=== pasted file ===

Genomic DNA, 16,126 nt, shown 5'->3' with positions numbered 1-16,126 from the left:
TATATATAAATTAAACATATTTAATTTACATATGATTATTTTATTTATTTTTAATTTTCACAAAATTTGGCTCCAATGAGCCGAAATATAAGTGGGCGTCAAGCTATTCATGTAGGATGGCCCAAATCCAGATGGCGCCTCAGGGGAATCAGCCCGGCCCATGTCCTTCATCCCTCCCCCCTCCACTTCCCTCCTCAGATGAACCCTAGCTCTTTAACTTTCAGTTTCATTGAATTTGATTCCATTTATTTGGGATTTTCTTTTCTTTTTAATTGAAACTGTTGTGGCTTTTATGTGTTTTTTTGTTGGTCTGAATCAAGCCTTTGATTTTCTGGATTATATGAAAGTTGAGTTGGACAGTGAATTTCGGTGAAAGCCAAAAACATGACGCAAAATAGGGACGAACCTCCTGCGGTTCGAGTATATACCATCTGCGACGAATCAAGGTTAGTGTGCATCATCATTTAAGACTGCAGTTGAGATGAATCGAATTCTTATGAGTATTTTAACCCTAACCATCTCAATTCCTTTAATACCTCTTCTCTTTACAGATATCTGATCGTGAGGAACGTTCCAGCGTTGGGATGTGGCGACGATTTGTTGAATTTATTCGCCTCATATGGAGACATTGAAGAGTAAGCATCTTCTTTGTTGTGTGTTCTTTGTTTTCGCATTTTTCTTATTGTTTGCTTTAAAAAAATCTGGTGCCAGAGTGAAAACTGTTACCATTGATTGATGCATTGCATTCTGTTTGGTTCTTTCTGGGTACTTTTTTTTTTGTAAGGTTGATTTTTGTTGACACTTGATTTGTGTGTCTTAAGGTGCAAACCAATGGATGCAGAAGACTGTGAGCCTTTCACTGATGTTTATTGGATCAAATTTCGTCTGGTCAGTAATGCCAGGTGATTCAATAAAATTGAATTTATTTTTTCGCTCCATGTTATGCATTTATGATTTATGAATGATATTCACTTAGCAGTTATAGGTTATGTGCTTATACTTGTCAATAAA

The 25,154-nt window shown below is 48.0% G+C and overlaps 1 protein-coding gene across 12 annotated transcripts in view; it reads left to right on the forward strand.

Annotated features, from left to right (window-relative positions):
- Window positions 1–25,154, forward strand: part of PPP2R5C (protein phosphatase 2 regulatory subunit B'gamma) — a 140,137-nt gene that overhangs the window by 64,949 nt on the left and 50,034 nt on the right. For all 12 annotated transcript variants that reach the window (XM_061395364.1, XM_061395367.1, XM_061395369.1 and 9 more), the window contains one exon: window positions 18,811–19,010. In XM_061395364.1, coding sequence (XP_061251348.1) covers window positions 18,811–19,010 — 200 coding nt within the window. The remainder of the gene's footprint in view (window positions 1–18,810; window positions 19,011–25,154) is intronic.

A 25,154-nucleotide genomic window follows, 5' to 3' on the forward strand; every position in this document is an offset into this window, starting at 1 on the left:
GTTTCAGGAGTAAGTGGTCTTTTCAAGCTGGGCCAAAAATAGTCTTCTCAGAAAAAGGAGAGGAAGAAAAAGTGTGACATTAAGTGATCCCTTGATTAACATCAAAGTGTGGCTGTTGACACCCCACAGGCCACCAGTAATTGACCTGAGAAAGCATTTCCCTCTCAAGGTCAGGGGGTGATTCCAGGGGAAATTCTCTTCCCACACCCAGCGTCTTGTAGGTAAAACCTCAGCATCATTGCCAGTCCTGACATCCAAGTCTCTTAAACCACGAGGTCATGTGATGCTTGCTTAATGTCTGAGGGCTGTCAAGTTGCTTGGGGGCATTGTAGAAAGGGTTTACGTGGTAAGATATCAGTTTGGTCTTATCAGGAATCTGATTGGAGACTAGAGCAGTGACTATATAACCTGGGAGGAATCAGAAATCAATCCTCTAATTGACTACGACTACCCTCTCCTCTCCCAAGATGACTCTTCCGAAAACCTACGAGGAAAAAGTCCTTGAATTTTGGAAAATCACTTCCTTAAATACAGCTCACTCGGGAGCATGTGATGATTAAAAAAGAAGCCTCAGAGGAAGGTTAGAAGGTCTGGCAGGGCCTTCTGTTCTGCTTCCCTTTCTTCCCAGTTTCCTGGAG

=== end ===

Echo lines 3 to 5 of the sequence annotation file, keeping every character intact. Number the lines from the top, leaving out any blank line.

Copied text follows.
The 25,154-nt window shown below is 48.0% G+C and overlaps 1 protein-coding gene across 12 annotated transcripts in view; it reads left to right on the forward strand.

Annotated features, from left to right (window-relative positions):
- Window positions 1–25,154, forward strand: part of PPP2R5C (protein phosphatase 2 regulatory subunit B'gamma) — a 140,137-nt gene that overhangs the window by 64,949 nt on the left and 50,034 nt on the right. For all 12 annotated transcript variants that reach the window (XM_061395364.1, XM_061395367.1, XM_061395369.1 and 9 more), the window contains one exon: window positions 18,811–19,010. In XM_061395364.1, coding sequence (XP_061251348.1) covers window positions 18,811–19,010 — 200 coding nt within the window. The remainder of the gene's footprint in view (window positions 1–18,810; window positions 19,011–25,154) is intronic.